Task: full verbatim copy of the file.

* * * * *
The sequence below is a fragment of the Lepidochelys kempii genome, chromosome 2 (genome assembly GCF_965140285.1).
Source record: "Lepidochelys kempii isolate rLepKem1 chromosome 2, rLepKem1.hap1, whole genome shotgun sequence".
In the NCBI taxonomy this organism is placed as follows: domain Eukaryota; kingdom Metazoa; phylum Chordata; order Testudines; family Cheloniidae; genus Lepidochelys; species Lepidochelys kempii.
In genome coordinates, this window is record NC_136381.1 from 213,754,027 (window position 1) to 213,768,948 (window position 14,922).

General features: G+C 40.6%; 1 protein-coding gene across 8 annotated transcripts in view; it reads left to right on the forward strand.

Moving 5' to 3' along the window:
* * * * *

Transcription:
The sequence below is a fragment of the Lepidochelys kempii genome, chromosome 2 (genome assembly GCF_965140285.1).
Source record: "Lepidochelys kempii isolate rLepKem1 chromosome 2, rLepKem1.hap1, whole genome shotgun sequence".
In the NCBI taxonomy this organism is placed as follows: domain Eukaryota; kingdom Metazoa; phylum Chordata; order Testudines; family Cheloniidae; genus Lepidochelys; species Lepidochelys kempii.
In genome coordinates, this window is record NC_136381.1 from 213,754,027 (window position 1) to 213,768,948 (window position 14,922).

General features: G+C 40.6%; 1 protein-coding gene across 8 annotated transcripts in view; it reads left to right on the forward strand.

Moving 5' to 3' along the window: